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Tuesday 29 December 2009

Round Robin Rubbish!

It's time to take stock of your Christmas cards, note who forgot and who remembered (that works both ways), and quickly read through those round robin letters that come from near and far from people you know really well but also from those you've met once or twice so long ago that you can hardly remember who they are: "Jenny came first in her year, again, despite her late start in September. After a nasty bout of Chicken Pox, she got straight down to her studies and didn't let Peter's success in the swim team distract her for a moment. Delilah, not to be outdone, worked her socks off and pulled an A in Home Economics, with the help of her mother, of course!" Good lord, who cares? Do I even know these people? I'm sure I'd remember a Delilah!

The amount of boasting that doting parents indulge in can make their offspring appear superhuman with their straight As in school and university, career paths as well defined as aircraft runways, and perfect relationships with other beautiful and successful people.

If I were tempted (I'm not) to write such a letter detailing my every move in the last 365 days and then send it to all my friends and vague acquaintances it would read like a comedy of errors full of semi disasters, unforeseen expenses, glitches, bouts of depression, burnt dinners, and missed opportunities; with minor successes along the way, the occasional successful holiday, excellent entertainment in the cinema and theatre, and many a laugh with friends thrown in. But the thing is, I've had another great year; I'm alive and kicking and not in debtors prison. Absolutely no one in their right mind would want to hear chapter and verse of my ups and downs other than my therapist and she's heard it all before.

The Guardian columnist, Simon Hoggart, compiled three books on the subject of Christmas round-robin letters, all of which made me snigger with glee. The Hamster who Loved Puccini: The Seven Modern Sins of Christmas Round Robin Letters starts with the Peccadillo of Proud Parents: "Fortunately Megan is doing well with her singing and gained a first-class grade in her performance exam at the end of summer, after only half a dozen singing lessons!" In the chapter The Melancholy Mawkishness of Misery, a letter tells about an unusual discovery in September of the year: "Alasdair and Judi paid a visit to the Family History Centre, and unearthed what may be a minor skeleton in the family." And in the wonderfully titled Vice of Vituperation, one family describe their neighbours between gritted teeth: "At least the Parkers can be relied on for consistence – they are all still gifted, multi-talented, and smug!"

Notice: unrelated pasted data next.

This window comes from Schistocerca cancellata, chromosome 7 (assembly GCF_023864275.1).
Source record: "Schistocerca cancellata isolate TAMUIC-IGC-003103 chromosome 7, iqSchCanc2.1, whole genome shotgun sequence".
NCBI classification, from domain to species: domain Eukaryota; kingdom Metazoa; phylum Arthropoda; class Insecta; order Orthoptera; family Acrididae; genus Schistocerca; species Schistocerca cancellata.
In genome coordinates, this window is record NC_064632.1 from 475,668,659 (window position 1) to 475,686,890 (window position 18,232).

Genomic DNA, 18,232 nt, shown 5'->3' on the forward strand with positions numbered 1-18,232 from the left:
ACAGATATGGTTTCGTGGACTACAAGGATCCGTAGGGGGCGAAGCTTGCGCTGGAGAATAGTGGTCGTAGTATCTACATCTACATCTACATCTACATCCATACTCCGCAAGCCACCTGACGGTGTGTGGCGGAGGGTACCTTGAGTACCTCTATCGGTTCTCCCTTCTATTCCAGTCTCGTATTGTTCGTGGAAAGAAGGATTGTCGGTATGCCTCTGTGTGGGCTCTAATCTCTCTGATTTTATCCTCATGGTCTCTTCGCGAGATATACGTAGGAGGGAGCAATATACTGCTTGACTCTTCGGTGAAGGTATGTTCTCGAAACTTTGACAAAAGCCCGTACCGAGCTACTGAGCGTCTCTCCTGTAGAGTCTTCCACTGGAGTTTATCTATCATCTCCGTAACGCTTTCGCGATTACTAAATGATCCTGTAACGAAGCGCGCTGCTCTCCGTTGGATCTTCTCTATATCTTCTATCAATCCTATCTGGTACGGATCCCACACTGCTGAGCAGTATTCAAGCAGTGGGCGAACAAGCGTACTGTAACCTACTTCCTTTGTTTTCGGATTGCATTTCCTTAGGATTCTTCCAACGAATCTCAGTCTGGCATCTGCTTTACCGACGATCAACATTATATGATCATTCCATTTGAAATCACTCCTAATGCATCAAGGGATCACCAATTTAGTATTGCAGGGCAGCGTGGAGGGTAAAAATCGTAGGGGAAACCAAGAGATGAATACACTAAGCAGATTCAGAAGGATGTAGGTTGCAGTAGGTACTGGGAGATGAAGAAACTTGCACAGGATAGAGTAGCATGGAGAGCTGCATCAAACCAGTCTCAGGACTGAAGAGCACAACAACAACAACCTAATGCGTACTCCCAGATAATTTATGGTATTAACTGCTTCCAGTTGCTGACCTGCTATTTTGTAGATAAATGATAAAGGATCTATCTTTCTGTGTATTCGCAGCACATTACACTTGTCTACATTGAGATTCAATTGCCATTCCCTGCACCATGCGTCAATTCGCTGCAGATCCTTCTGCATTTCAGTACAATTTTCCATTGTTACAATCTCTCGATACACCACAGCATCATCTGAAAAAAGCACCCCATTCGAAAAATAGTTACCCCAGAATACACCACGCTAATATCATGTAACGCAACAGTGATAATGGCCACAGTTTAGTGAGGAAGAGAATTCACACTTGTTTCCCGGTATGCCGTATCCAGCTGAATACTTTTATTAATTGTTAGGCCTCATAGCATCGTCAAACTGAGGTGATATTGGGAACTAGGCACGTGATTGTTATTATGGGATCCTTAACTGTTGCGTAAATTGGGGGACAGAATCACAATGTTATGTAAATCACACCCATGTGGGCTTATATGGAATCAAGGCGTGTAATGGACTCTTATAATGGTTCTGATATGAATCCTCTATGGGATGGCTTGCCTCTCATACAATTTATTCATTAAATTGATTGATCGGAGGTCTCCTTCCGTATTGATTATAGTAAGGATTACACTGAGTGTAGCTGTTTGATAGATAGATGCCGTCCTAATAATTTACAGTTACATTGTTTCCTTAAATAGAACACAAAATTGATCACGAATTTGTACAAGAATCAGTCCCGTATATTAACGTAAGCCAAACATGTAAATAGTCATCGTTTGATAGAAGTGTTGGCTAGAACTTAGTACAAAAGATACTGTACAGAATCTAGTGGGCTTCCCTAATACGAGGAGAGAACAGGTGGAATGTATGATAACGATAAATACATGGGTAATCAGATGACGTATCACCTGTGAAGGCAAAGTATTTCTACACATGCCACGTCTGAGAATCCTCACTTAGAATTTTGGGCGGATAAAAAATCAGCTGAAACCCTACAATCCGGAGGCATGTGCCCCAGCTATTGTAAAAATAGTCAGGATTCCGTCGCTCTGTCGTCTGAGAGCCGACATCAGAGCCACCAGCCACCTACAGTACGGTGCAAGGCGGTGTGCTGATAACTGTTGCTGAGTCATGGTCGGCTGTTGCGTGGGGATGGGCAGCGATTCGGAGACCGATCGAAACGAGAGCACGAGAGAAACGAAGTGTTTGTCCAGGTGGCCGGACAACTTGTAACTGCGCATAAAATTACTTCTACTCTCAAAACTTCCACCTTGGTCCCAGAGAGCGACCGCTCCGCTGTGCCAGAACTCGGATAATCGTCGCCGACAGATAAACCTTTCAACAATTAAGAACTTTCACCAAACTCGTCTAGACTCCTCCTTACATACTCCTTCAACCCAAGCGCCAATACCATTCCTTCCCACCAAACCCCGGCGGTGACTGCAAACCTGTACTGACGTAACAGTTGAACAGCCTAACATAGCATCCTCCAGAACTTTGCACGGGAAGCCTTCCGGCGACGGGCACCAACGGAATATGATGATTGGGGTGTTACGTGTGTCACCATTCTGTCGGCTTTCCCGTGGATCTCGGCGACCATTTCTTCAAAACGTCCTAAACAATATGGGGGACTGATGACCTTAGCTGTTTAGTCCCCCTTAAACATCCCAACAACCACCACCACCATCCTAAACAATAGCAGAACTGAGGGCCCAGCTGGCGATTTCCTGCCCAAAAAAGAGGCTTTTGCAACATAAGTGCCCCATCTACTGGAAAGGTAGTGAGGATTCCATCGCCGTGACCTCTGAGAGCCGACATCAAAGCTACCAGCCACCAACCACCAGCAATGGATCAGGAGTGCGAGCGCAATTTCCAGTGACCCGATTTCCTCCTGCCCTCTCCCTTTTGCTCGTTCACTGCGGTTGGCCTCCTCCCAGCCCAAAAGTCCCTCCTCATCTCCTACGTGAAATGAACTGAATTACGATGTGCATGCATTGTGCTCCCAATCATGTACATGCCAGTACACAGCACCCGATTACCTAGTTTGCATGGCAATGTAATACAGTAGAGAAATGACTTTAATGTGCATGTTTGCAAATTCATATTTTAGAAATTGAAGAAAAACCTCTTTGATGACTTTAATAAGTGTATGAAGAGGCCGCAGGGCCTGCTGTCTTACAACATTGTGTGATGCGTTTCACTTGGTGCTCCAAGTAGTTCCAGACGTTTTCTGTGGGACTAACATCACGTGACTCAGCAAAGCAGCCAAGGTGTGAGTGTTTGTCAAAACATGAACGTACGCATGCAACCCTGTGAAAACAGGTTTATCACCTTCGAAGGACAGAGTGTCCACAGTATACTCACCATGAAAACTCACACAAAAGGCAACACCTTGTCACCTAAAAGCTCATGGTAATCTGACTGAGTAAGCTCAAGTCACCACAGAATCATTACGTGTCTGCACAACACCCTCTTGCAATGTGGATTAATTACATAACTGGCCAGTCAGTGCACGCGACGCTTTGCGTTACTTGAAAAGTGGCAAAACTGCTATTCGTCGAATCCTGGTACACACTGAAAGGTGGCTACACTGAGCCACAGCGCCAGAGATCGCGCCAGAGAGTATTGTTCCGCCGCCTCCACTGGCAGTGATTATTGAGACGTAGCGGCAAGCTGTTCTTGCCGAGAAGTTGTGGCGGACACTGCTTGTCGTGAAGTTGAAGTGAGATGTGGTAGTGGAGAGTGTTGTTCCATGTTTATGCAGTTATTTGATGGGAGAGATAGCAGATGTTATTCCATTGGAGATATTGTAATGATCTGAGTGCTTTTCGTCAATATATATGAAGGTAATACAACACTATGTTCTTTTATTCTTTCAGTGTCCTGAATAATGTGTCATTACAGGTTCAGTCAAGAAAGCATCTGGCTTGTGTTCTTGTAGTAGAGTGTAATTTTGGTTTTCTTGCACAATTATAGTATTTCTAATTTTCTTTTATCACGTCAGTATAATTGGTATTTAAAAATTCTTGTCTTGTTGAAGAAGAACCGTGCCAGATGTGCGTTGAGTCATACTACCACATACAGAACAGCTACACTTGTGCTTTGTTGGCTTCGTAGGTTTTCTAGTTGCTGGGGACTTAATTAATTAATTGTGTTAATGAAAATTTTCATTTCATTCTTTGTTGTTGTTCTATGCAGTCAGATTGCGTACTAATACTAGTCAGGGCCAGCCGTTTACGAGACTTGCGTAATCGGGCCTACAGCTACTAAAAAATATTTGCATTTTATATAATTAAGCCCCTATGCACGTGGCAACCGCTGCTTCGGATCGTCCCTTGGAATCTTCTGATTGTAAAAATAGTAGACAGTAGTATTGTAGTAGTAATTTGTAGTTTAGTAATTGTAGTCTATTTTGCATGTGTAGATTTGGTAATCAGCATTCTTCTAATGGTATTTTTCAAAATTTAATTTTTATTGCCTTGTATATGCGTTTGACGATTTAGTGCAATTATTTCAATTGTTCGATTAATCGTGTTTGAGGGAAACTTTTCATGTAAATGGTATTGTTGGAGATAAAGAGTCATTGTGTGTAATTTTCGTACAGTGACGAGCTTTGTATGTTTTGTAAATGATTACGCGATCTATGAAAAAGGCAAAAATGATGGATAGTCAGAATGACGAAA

I really shouldn't be such a curmudgeon but if the round robin letter comes from a good friend, I'd far rather a quick note intended for mine eyes only. Surely we'll be able to catch up on all the gossip at some time during the year. As for those acquaintances whose lives and mine merely touched in passing, I can only admire their tenacity in keeping my home address, year in year out, as if at some stage in the future we might meet again when they will be confident that I will be fully up to date on how they have spent their time in my absence.

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